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Gaming Guru

Jennifer Robison
 

Increased sales at The Ogden signal bright future for downtown Las Vegas

27 July 2015

They only made it look easy.

When DK Las Vegas closed on its sale of 14 units in The Ogden between mid-June and mid-July, it might have seemed like, "Build it and they will come."

But it was actually, "Build it, invest millions in upgrades and spend all of your waking hours for six months to find financing programs for buyers, and they will come."

The $125 million condo tower at 150 Las Vegas Blvd. North opened as Streamline Tower at the worst time — in 2008, at the beginning of the recession. Only 10 percent of its 275 units sold in its first year. ST Residential, a division of Starwood Hotel Group, acquired it out of Chapter 11 in 2009 and converted it into a rental project. Most notably, it attracted Zappos CEO Tony Hsieh, who once leased dozens of units for himself and for entrepreneurs funded through his Downtown Project tech initiative.

ST Residential sold The Ogden in early 2014 to DK Las Vegas, a partnership between Dune Real Estate Partners of New York and California-based KRE Capital, as part of a $237 million, multiproject portfolio.

Upgrades followed. DK made more than $1.5 million in improvements, including interiors with hardwood floors and granite countertops, a 16th floor clubhouse for entertaining and a partially shaded rooftop sky deck with a pool, an outdoor kitchen and cocktail and dining areas.

"We wanted to upgrade the homes to meet what people expect today," said Uri Vaknin, a KRE Capital partner.

The condos went back on the market in November. DK sold about seven units a month at an average of $250,000 to $320,000 each. But the company would have to take its efforts to a whole new level to convert sales into closings.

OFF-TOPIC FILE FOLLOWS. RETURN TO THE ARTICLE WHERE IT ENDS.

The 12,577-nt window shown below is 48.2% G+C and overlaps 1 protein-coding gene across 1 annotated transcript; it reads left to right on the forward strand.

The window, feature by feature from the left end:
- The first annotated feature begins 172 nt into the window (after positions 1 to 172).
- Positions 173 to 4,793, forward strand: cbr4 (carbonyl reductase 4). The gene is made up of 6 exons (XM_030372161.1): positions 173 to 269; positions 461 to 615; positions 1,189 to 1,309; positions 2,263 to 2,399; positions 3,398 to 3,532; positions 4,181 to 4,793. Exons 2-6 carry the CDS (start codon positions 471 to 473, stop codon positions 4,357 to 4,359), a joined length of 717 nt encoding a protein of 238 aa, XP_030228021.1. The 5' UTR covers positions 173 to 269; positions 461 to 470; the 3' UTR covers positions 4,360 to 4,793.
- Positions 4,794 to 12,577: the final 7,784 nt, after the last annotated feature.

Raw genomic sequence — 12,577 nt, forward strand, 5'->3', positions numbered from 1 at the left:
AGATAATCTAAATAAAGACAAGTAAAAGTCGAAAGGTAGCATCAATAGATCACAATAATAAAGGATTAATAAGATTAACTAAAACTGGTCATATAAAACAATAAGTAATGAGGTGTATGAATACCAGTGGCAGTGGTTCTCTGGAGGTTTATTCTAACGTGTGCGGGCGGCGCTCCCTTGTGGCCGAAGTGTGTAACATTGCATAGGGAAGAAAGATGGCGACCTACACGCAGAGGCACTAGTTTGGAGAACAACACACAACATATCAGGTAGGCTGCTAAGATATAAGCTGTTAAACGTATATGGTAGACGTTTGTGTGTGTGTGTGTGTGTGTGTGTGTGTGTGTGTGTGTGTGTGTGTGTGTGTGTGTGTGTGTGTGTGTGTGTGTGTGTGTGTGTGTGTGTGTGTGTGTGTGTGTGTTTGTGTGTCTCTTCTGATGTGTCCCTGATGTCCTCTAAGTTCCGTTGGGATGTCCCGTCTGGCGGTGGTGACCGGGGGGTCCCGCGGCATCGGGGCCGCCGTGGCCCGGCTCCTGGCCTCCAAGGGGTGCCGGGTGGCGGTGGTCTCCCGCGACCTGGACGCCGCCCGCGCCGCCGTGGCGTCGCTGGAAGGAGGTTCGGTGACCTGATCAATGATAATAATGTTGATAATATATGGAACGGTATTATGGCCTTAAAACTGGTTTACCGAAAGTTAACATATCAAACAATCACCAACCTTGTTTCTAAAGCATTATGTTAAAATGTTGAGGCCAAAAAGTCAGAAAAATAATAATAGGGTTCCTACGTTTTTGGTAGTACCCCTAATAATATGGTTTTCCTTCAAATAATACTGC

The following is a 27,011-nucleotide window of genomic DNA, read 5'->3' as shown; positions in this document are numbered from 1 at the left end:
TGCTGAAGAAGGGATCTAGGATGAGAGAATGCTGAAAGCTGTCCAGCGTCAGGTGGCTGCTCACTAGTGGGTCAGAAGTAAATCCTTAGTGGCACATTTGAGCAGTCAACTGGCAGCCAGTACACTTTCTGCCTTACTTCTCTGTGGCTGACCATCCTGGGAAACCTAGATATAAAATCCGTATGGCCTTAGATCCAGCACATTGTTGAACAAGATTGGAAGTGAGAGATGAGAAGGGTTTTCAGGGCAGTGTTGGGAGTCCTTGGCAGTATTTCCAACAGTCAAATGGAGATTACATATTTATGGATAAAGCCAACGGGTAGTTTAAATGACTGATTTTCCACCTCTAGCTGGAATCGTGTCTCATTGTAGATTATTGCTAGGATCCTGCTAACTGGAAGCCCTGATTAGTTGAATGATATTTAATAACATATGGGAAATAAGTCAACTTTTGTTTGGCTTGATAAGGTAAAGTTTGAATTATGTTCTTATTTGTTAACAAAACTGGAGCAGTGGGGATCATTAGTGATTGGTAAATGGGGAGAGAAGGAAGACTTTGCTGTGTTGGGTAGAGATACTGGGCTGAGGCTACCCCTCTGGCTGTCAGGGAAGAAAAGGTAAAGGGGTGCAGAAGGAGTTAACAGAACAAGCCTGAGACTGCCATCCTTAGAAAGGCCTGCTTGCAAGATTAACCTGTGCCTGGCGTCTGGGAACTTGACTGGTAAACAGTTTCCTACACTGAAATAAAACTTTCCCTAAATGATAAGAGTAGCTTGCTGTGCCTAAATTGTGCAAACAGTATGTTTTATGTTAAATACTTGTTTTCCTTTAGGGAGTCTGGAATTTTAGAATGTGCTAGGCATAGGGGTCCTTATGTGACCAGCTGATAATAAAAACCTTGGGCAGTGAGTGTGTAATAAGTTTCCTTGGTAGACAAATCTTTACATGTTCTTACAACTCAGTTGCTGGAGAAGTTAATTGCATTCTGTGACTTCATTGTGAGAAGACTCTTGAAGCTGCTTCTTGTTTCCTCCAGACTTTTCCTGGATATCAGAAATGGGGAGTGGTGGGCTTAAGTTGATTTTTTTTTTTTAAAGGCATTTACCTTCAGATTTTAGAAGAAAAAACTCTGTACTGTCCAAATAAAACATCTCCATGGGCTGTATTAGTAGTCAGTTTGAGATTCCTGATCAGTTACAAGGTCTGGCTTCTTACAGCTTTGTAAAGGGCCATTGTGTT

Half of The Ogden's buyers are local survivors of the housing bust — and some have the damaged credit to show for it. The other half are out-of-towners who don't want to tie up chunks of cash in real estate. Either way, both would need help with financing, Vaknin said.

It wouldn't be simple: Stung by losses in the real estate bubble, the Federal Housing Authority and other U.S. agencies stopped backing mortgages on condos built before 2010. Private lenders were gunshy as well.

So DK executives approached big, national banks one by one to tell The Ogden's story. It took months of massaging, but they finally arranged 10 percent down programs through CitiBank and Federal Savings Bank — programs "unheard of" for high-rise condos, Vaknin said. They also worked with federal officials to offer low-down-payment programs through the U.S. Department of Veterans Affairs. They've received conditional approval for FHA-backed loans once they reach a certain low threshold for investment owners (the number of rentals will be capped at 25 percent, and Hsieh has just a couple of leases left). And they're arranging federal Fannie Mae financing.

It's been an "uphill challenge," Vaknin said, but the lending dam finally broke enough in mid-June for that flood of closings — 14 in four weeks, totaling more than $4 million.

Bruce Hiatt, a broker with Luxury Realty Group who sells homes in both Nevada and California, called the closings tally "a good sign." The lending initiative was "huge," and unusual among condo projects, he added.

"The perception of downtown is still a hurdle. It's a transitional area," said Hiatt, who's shown clients units inside The Ogden. "Kudos to them for a very smart lending strategy, because that's a key to success in a challenged location."

Through its recent sales, DK has been witness to an evolving real estate market: Locals who never thought downtown Las Vegas had much to offer are learning what it might be like to watch the Life is Beautiful music, food and art festival from their balconies, Vaknin said. Out-of-state architects, marketing execs and other professionals, increasingly from the Pacific Northwest, want to take advantage of the fact that "Las Vegas is truly one of the last cities in America that is still on sale," he said.

"Every other major market is either at or above pre-recession prices," Vaknin said. "Las Vegas is still off by about 20 percent. People are seeing values in Las Vegas that are below replacement cost."

DK Las Vegas is hoping the same magic will work at four other local properties it's turning around. The partnership has already sold 62 homes inside the freshly relaunched Spanish Palms condo project at Rainbow Boulevard and Hacienda Avenue. It's wrapped $2 million in upgrades at One Las Vegas, on Las Vegas Boulevard South near Windmill Lane, and will soon offer units for sale there for an average of $350,000 to $450,000. And it has both downtown's Juhl and the south valley's Loft 5 about 98 percent leased, with a long-term strategy to sell when it makes sense, Vaknin said.